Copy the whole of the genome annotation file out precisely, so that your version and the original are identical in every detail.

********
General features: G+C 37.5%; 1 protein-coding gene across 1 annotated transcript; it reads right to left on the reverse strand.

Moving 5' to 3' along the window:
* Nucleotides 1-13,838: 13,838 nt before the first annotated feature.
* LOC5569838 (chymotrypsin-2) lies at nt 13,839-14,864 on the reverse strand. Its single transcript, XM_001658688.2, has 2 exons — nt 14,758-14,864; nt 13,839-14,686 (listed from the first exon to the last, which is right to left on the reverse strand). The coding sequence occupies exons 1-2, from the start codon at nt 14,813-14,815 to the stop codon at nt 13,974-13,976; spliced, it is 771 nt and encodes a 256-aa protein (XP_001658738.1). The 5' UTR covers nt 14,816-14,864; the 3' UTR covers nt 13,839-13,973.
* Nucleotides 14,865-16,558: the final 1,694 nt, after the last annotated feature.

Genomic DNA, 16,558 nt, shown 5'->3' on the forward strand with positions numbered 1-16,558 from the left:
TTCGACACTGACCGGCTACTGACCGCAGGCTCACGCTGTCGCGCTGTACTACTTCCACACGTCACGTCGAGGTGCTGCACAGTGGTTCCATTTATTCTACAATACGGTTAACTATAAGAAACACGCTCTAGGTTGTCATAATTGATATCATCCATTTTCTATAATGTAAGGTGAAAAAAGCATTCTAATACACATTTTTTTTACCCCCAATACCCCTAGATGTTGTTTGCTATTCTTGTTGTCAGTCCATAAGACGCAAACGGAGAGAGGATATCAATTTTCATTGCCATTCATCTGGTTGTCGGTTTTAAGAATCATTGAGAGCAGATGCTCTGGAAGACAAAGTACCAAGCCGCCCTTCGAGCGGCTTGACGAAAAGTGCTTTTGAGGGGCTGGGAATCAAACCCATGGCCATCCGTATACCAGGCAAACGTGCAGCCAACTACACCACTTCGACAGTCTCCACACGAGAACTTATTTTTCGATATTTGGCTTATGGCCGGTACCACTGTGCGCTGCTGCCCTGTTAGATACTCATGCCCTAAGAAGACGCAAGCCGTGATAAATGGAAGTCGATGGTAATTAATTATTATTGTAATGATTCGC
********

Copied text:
General features: G+C 37.5%; 1 protein-coding gene across 1 annotated transcript; it reads right to left on the reverse strand.

Moving 5' to 3' along the window:
* Nucleotides 1-13,838: 13,838 nt before the first annotated feature.
* LOC5569838 (chymotrypsin-2) lies at nt 13,839-14,864 on the reverse strand. Its single transcript, XM_001658688.2, has 2 exons — nt 14,758-14,864; nt 13,839-14,686 (listed from the first exon to the last, which is right to left on the reverse strand). The coding sequence occupies exons 1-2, from the start codon at nt 14,813-14,815 to the stop codon at nt 13,974-13,976; spliced, it is 771 nt and encodes a 256-aa protein (XP_001658738.1). The 5' UTR covers nt 14,816-14,864; the 3' UTR covers nt 13,839-13,973.
* Nucleotides 14,865-16,558: the final 1,694 nt, after the last annotated feature.

Genomic DNA, 16,558 nt, shown 5'->3' on the forward strand with positions numbered 1-16,558 from the left:
TTCGACACTGACCGGCTACTGACCGCAGGCTCACGCTGTCGCGCTGTACTACTTCCACACGTCACGTCGAGGTGCTGCACAGTGGTTCCATTTATTCTACAATACGGTTAACTATAAGAAACACGCTCTAGGTTGTCATAATTGATATCATCCATTTTCTATAATGTAAGGTGAAAAAAGCATTCTAATACACATTTTTTTTACCCCCAATACCCCTAGATGTTGTTTGCTATTCTTGTTGTCAGTCCATAAGACGCAAACGGAGAGAGGATATCAATTTTCATTGCCATTCATCTGGTTGTCGGTTTTAAGAATCATTGAGAGCAGATGCTCTGGAAGACAAAGTACCAAGCCGCCCTTCGAGCGGCTTGACGAAAAGTGCTTTTGAGGGGCTGGGAATCAAACCCATGGCCATCCGTATACCAGGCAAACGTGCAGCCAACTACACCACTTCGACAGTCTCCACACGAGAACTTATTTTTCGATATTTGGCTTATGGCCGGTACCACTGTGCGCTGCTGCCCTGTTAGATACTCATGCCCTAAGAAGACGCAAGCCGTGATAAATGGAAGTCGATGGTAATTAATTATTATTGTAATGATTCGC